• [37] Matthias Rolf and Jochen J Steil. Goal babbling: a new concept for early sensorimotor exploration. pages 40–43, Osaka, 11/2012 2012. IEEE.Google Scholar

  • [38] Richard M. Ryan and Edward L. Deci. Intrinsic and extrinsic motivations: Classic definitions and new directions. Contemporary Educational Psychology, 25(1):54 – 67, 2000.Google Scholar

  • [39] Stefan Schaal, A Ijspeert, and Aude Billard. Computational approaches to motor learning by imitation. Philosophical transactions of the Royal Society of London. Series B, Biological sciences, 358(1431), 03 2003.Google Scholar

  • [40] Andrea L. Thomaz. Socially Guided Machine Learning. PhD thesis, MIT, 5 2006.Google Scholar

  • [41] Andrea L. Thomaz and Cynthia Breazeal. Experiments in socially guided exploration: Lessons learned in building robots that learn with and without human teachers. Connection Science, 20 Special Issue on Social Learning in Embodied Agents(2-3):91–110, 2008.Web of ScienceGoogle Scholar

  • [42] M. Tomasello and M. Carpenter. Shared intentionality. Developmental Science, 10(1):121–125, 2007.CrossrefPubMedGoogle Scholar

  • [43] Andrew Whiten. Primate culture and social learning. Cognitive Science, 24(3):477–508, 2000.CrossrefGoogle Scholar

About the article

Received: 2012-12-15

Accepted: 2013-03-27

Published Online: 2013-05-10

Published in Print: 2012-09-01

Citation Information: Paladyn, Journal of Behavioral Robotics, Volume 3, Issue 3, Pages 136–146, ISSN (Online) 2081-4836, DOI: https://doi.org/10.2478/s13230-013-0110-z.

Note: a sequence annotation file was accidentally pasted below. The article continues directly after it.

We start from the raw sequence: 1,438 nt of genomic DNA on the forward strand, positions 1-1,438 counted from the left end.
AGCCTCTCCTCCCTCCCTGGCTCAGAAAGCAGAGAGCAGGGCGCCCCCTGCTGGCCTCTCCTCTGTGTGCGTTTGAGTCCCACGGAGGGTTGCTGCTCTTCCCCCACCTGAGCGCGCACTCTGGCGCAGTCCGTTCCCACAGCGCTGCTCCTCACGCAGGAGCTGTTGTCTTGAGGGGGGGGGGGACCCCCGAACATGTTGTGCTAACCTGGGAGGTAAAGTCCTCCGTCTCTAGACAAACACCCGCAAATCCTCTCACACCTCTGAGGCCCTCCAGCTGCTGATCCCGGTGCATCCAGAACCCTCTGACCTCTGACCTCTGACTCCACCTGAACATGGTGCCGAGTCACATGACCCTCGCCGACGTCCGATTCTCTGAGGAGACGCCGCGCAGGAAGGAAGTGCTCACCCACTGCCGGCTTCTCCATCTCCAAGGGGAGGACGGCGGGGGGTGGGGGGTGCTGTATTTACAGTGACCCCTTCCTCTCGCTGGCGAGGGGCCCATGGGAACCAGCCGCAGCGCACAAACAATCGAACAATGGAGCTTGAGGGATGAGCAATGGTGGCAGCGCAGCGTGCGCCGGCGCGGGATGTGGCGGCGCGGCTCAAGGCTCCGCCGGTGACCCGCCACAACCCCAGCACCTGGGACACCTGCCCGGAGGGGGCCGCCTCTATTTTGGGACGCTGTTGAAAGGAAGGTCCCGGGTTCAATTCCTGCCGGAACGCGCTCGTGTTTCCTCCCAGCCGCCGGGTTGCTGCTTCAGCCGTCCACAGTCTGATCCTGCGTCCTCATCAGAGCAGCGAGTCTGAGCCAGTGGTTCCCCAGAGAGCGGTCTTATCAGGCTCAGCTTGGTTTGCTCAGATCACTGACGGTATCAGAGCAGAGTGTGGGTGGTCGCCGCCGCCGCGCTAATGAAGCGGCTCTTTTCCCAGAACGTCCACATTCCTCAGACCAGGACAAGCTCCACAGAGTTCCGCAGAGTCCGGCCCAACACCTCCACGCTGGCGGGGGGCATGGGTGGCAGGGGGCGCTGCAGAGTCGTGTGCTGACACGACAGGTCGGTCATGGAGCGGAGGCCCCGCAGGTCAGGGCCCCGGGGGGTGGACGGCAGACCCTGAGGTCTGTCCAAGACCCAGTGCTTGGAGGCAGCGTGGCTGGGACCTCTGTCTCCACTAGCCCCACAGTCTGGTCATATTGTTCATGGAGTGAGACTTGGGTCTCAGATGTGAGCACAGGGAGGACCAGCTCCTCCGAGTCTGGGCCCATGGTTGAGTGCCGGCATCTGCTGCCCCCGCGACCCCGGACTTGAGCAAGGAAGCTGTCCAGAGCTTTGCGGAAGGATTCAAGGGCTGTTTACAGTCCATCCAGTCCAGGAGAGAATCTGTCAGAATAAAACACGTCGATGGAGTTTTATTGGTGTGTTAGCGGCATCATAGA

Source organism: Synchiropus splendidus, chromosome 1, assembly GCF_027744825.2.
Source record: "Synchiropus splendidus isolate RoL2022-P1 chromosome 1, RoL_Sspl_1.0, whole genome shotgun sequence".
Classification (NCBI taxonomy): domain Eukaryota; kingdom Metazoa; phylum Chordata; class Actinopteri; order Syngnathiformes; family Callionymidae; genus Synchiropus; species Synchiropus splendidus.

Export Citation

© Sao Mai Nguyen et al.. This work is licensed under the Creative Commons Attribution-NonCommercial-NoDerivatives 3.0 License. BY-NC-ND 3.0

Citing Articles

Here you can find all Crossref-listed publications in which this article is cited. If you would like to receive automatic email messages as soon as this article is cited in other publications, simply activate the “Citation Alert” on the top of this page.

Lorenzo Jamone, Emre Ugur, Angelo Cangelosi, Luciano Fadiga, Alexandre Bernardino, Justus Piater, and Jose Santos-Victor
IEEE Transactions on Cognitive and Developmental Systems, 2018, Volume 10, Number 1, Page 4
Emre Ugur and Justus Piater
IEEE Transactions on Cognitive and Developmental Systems, 2017, Volume 9, Number 4, Page 328
Mustafa Ersen, Erhan Oztop, and Sanem Sariel
IEEE Robotics & Automation Magazine, 2017, Volume 24, Number 3, Page 108
Anna-Lisa Vollmer, Britta Wrede, Katharina J. Rohlfing, and Pierre-Yves Oudeyer
Frontiers in Neurorobotics, 2016, Volume 10
James Law, Patricia Shaw, Mark Lee, and Michael Sheldon
IEEE Transactions on Autonomous Mental Development, 2014, Volume 6, Number 2, Page 93
Albert Ali Salah, Pierre-Yves Oudeyer, Cetin Mericli, and Javier Ruiz-del-Solar
IEEE Transactions on Autonomous Mental Development, 2014, Volume 6, Number 2, Page 77
Serena Ivaldi, Sao Mai Nguyen, Natalia Lyubova, Alain Droniou, Vincent Padois, David Filliat, Pierre-Yves Oudeyer, and Olivier Sigaud
IEEE Transactions on Autonomous Mental Development, 2014, Volume 6, Number 1, Page 56
Thomas Cederborg and Pierre-Yves Oudeyer
IEEE Transactions on Autonomous Mental Development, 2013, Volume 5, Number 3, Page 222
Emre Ugur, Yukie Nagai, Erol Sahin, and Erhan Oztop
IEEE Transactions on Autonomous Mental Development, 2015, Volume 7, Number 2, Page 119
Pedro Cardoso-Leite and Daphne Bavelier
Current Opinion in Neurology, 2014, Volume 27, Number 2, Page 185
Sao Mai Nguyen and Pierre-Yves Oudeyer
Autonomous Robots, 2014, Volume 36, Number 3, Page 273

Comments (0)

Please log in or register to comment.
Log in